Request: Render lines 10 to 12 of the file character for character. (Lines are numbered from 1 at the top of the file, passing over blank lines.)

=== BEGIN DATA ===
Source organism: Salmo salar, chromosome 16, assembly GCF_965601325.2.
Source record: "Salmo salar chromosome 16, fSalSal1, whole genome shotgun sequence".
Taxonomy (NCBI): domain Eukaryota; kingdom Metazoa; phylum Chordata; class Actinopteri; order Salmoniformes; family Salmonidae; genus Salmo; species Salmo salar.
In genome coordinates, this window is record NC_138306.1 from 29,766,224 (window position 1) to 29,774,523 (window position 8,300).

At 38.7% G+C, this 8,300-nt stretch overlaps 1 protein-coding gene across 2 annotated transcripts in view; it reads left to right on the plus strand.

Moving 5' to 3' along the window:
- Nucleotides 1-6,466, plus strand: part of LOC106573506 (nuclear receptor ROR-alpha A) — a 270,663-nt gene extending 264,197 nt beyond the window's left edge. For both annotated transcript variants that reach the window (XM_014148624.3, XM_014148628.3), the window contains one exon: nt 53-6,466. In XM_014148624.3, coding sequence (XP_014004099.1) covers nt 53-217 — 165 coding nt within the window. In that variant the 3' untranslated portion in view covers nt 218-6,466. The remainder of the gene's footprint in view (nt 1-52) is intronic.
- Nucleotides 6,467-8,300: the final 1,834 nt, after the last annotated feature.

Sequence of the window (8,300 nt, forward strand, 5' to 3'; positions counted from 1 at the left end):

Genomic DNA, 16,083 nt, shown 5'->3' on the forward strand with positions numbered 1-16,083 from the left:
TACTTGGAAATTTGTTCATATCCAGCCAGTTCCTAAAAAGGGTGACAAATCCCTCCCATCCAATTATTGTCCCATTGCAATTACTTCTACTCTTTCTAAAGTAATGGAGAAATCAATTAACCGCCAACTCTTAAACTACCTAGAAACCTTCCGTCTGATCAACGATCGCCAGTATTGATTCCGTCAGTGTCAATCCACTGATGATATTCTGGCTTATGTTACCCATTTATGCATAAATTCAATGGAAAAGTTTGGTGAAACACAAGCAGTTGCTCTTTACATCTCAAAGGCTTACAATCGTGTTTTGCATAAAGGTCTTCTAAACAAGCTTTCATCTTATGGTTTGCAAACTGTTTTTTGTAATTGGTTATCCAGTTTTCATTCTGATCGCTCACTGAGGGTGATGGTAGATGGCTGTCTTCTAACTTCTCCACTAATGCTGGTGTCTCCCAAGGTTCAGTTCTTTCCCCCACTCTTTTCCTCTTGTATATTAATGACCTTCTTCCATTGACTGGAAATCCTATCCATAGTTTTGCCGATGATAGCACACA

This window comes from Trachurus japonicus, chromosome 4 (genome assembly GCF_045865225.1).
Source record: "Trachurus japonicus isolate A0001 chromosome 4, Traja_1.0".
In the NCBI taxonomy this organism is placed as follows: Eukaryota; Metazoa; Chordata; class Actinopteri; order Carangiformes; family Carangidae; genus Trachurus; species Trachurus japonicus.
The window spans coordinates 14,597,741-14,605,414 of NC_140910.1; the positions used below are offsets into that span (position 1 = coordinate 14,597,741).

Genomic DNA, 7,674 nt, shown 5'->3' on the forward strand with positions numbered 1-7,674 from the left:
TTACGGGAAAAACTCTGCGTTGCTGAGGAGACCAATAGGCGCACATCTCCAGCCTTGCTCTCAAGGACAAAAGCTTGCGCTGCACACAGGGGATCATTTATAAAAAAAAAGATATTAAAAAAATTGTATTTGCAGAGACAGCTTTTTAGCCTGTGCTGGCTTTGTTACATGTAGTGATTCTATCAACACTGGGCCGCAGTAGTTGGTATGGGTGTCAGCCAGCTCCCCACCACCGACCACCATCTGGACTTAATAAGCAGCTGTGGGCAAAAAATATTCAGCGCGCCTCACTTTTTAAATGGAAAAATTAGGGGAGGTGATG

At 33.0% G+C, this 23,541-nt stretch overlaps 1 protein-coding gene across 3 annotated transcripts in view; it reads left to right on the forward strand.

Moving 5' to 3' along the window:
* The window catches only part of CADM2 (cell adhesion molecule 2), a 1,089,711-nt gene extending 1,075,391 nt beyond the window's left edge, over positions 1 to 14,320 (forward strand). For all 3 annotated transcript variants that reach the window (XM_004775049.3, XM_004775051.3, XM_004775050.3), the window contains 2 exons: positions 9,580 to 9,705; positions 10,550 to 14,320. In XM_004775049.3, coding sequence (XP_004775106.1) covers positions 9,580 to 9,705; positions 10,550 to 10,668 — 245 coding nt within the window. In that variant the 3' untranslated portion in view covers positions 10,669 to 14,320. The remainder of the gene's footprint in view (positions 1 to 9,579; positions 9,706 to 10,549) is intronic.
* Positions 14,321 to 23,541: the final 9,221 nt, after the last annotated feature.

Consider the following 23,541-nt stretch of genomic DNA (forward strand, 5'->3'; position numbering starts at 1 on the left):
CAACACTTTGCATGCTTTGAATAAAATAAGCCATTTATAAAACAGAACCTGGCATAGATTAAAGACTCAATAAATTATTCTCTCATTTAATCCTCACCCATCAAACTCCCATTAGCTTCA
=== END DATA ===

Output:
Genomic DNA, 16,083 nt, shown 5'->3' on the forward strand with positions numbered 1-16,083 from the left:
TACTTGGAAATTTGTTCATATCCAGCCAGTTCCTAAAAAGGGTGACAAATCCCTCCCATCCAATTATTGTCCCATTGCAATTACTTCTACTCTTTCTAAAGTAATGGAGAAATCAATTAACCGCCAACTCTTAAACTACCTAGAAACCTTCCGTCTGATCAACGATCGCCAGTATTGATTCCGTCAGTGTCAATCCACTGATGATATTCTGGCTTATGTTACCCATTTATGCATAAATTCAATGGAAAAGTTTGGTGAAACACAAGCAGTTGCTCTTTACATCTCAAAGGCTTACAATCGTGTTTTGCATAAAGGTCTTCTAAACAAGCTTTCATCTTATGGTTTGCAAACTGTTTTTTGTAATTGGTTATCCAGTTTTCATTCTGATCGCTCACTGAGGGTGATGGTAGATGGCTGTCTTCTAACTTCTCCACTAATGCTGGTGTCTCCCAAGGTTCAGTTCTTTCCCCCACTCTTTTCCTCTTGTATATTAATGACCTTCTTCCATTGACTGGAAATCCTATCCATAGTTTTGCCGATGATAGCACACA

This window comes from Trachurus japonicus, chromosome 4 (genome assembly GCF_045865225.1).